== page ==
Nearing the end of a prison sentence for a crime he did not commit, lute-strumming crooner Larry Poole (Bing Crosby) agrees to deliver a letter on behalf of Hart (John Gallaudet), an inmate facing the electric chair. The letter is intended for Patsy (Edith Fellows), a young girl whom Larry finds living in poverty along with her grandfather (Donald Meek). In it Hart confesses to unintentionally killing Patsy's father and by way of atonement bequeaths them his creepy old house. While Larry is committed to a carefree life as a travelling minstrel, his growing affection for Patsy compels him to help her and 'Gramps' find their feet. A variety of often-musical adventures ensue as Larry tries to stop well-intentioned but misguided social worker Susan Sprague (Madge Evans) consigning Patsy to the orphanage and hatches a hair-brained scheme to turn their home into a haunted house-themed restaurant.
The song 'Pennies from Heaven', composed by Arthur Johnson and Johnny Burke, encapsulates the core themes of this feel-good musical comedy-drama. Nominated for an Academy Award, it grew to be a Depression-era favourite rousing the spirits of those not far removed from the characters featured in the movie, clinging to hope in the face of adversity. The song also went on to inspire iconoclastic British playwright Dennis Potter to craft the more widely acclaimed 1978 TV drama and subsequent movie of the same name. Which were also set in the Thirties though radically different in tone. In part an ironic commentary on the contrived nature of feel-good Hollywood fantasies like the 1936 original. Yet while Crosby's Pennies from Heaven, his first independent production whilst on loan to Columbia Pictures from home studio Paramount, is upbeat and unrepentantly sentimental it is neither insubstantial nor without grit. Indeed the film opens on a melancholy note almost as dark as the Dennis Potter movie wherein a subdued, repentant Hart entrusts Larry with last hope for redemption before his grim march to the electric chair.
Crosby's Larry Poole is the kind of hero screenwriting gurus dub 'the travelling angel': a carefree but kindly soul, always on the move unburdened by any “excess baggage” yet compelled by innate decency to help the unfortunate. In a performance arguably more affecting than his Oscar-winning turn in Going My Way (1944), Bing positively glows onscreen, charming co-stars and viewers alike with his indefatigable good cheer. Edith Fellows' enraptured reaction to Crosby's mellifluous crooning further sells the audience on the near-magical nature of his presence. Her sparky, actually quite unsentimental turn complements Crosby's persona perfectly and rather outshines Madge Evans as his inconsistently characterized love interest. Fellows, among the more versatile child performers of the Thirties and Forties including a lead role in the Columbia series Five Little Peppers and How They Grew (1939), sadly went on to suffer a great deal of hardship throughout her subsequent life prior to a happy comeback as a character actress (including a small role in The Hills Have Eyes, Part 2 (1984) of all things!). She is thoroughly engaging here whether performing a dance routine to Crosby's serenade or orchestrating various ghostly pop-up effects, complete with dancing skeleton, to accompany a spooky musical number performed by the great Louis Armstrong. Ol' Satchmo, whose own rendition of the title song is probably more popular than Crosby's gives a delightful turn as a shrewd supporting character. He was cast in the film at the behest of Crosby who also insisted he was given prominent billing, making him one of the first black performers to receive his due.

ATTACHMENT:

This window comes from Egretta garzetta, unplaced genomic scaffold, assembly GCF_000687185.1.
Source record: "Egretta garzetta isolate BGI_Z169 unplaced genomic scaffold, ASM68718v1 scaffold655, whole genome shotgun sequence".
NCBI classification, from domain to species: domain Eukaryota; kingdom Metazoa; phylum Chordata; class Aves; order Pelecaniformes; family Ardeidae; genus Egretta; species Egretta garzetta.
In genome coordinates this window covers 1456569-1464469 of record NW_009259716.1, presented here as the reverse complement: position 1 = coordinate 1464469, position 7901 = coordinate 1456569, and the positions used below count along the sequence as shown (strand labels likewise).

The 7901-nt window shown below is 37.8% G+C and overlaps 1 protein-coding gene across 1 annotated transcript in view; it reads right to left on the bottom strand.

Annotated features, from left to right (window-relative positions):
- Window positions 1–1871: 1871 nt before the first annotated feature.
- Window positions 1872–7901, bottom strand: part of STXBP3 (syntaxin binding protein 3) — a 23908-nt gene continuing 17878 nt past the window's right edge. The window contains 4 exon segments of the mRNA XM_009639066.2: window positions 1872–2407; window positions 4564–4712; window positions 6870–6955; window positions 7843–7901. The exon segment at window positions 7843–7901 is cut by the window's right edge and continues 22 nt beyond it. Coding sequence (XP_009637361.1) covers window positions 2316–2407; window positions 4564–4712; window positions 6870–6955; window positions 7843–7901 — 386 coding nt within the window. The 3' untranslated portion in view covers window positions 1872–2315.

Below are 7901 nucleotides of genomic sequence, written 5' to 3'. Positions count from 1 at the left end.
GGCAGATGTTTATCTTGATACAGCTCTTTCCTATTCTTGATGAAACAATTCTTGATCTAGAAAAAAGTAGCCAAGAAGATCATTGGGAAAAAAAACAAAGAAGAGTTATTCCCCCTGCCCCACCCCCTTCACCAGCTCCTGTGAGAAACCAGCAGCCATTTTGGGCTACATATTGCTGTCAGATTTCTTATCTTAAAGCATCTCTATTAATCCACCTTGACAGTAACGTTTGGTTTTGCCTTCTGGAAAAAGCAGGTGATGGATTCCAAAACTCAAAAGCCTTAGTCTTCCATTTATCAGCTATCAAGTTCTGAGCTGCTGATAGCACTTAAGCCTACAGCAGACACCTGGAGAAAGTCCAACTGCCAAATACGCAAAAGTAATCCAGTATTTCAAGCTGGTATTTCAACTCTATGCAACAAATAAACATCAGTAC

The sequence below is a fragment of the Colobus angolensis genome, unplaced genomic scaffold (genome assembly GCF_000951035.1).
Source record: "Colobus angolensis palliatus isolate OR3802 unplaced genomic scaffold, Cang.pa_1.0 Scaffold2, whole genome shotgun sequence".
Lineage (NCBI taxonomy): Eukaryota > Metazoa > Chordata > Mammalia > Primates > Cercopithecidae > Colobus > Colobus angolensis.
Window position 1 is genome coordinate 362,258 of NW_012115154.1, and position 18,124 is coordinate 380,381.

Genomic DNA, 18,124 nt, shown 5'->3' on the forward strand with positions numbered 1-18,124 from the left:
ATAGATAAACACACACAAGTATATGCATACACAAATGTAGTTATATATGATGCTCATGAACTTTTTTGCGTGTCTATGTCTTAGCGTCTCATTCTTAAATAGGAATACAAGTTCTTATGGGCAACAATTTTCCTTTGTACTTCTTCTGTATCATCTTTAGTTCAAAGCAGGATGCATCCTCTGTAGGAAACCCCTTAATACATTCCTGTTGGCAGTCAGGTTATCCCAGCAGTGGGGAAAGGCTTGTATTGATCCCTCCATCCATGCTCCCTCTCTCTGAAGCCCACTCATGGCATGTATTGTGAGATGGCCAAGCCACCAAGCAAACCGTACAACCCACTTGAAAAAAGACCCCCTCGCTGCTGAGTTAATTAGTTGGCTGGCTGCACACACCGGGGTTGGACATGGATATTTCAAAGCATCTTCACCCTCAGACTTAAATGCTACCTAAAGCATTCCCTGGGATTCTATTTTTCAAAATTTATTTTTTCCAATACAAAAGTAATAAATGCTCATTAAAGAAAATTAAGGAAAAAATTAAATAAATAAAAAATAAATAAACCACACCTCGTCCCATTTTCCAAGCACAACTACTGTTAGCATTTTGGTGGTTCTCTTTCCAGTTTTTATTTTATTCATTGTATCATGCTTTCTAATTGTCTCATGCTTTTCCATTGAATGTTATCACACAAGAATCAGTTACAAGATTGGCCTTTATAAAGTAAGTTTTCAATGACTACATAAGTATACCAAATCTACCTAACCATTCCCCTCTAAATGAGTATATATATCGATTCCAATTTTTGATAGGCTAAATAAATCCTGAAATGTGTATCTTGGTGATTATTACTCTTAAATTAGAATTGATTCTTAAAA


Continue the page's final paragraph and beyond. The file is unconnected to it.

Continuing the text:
Based loosely on the novel 'The Peacock Feather' by Leslie Moore, Pennies from Heaven is very much a fairytale about facing tough times with a smile, gumption and a song in your heart. Its chief aim is to empathize with and ultimately celebrate the gentle resilience and steadfast ingenuity of those cast on society's lowest rung. In fact the film puts more faith in old fashioned American ingenuity than its government. It depicts well-intentioned social worker Susan Sprague as more hindrance than help. This message that if left unhindered by the government decent ordinary folk can sort out their own problems is closer to the mindset of conservative (not to mention wealthy!) Hollywood studio bosses and now seems at odds with the social reforms enacted by then President Franklin Roosevelt. At the same time films like Pennies from Heaven managed to serve Roosevelt's agenda through boosting public morale. Even today the simple sing-along camaraderie between Larry, Patsy and Gramps remains its most endearing aspect. Just one question though: how did a penniless drifter like Larry get his hands on a Thirteenth-century lute?